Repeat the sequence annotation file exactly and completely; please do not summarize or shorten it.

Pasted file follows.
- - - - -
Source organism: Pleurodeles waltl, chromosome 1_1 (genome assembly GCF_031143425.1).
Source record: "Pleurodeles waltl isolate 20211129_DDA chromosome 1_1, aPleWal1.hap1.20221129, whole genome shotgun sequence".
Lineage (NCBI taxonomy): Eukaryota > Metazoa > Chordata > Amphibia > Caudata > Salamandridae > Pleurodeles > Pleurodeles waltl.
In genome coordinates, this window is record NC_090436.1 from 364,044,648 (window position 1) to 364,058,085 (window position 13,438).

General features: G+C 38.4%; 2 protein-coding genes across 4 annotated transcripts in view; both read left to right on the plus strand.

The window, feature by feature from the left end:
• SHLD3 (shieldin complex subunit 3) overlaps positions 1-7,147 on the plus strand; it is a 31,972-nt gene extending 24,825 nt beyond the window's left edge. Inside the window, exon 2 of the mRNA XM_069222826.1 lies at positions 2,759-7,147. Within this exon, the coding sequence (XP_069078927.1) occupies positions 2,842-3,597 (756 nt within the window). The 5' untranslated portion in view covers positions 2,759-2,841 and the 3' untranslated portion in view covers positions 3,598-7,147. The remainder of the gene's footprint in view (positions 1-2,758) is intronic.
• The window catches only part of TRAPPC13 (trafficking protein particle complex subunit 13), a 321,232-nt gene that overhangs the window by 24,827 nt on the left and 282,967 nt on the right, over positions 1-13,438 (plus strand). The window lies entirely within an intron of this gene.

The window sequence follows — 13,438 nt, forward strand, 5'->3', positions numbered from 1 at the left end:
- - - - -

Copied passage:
Source organism: Pleurodeles waltl, chromosome 1_1 (genome assembly GCF_031143425.1).
Source record: "Pleurodeles waltl isolate 20211129_DDA chromosome 1_1, aPleWal1.hap1.20221129, whole genome shotgun sequence".
Lineage (NCBI taxonomy): Eukaryota > Metazoa > Chordata > Amphibia > Caudata > Salamandridae > Pleurodeles > Pleurodeles waltl.
In genome coordinates, this window is record NC_090436.1 from 364,044,648 (window position 1) to 364,058,085 (window position 13,438).

General features: G+C 38.4%; 2 protein-coding genes across 4 annotated transcripts in view; both read left to right on the plus strand.

The window, feature by feature from the left end:
• SHLD3 (shieldin complex subunit 3) overlaps positions 1-7,147 on the plus strand; it is a 31,972-nt gene extending 24,825 nt beyond the window's left edge. Inside the window, exon 2 of the mRNA XM_069222826.1 lies at positions 2,759-7,147. Within this exon, the coding sequence (XP_069078927.1) occupies positions 2,842-3,597 (756 nt within the window). The 5' untranslated portion in view covers positions 2,759-2,841 and the 3' untranslated portion in view covers positions 3,598-7,147. The remainder of the gene's footprint in view (positions 1-2,758) is intronic.
• The window catches only part of TRAPPC13 (trafficking protein particle complex subunit 13), a 321,232-nt gene that overhangs the window by 24,827 nt on the left and 282,967 nt on the right, over positions 1-13,438 (plus strand). The window lies entirely within an intron of this gene.

The window sequence follows — 13,438 nt, forward strand, 5'->3', positions numbered from 1 at the left end: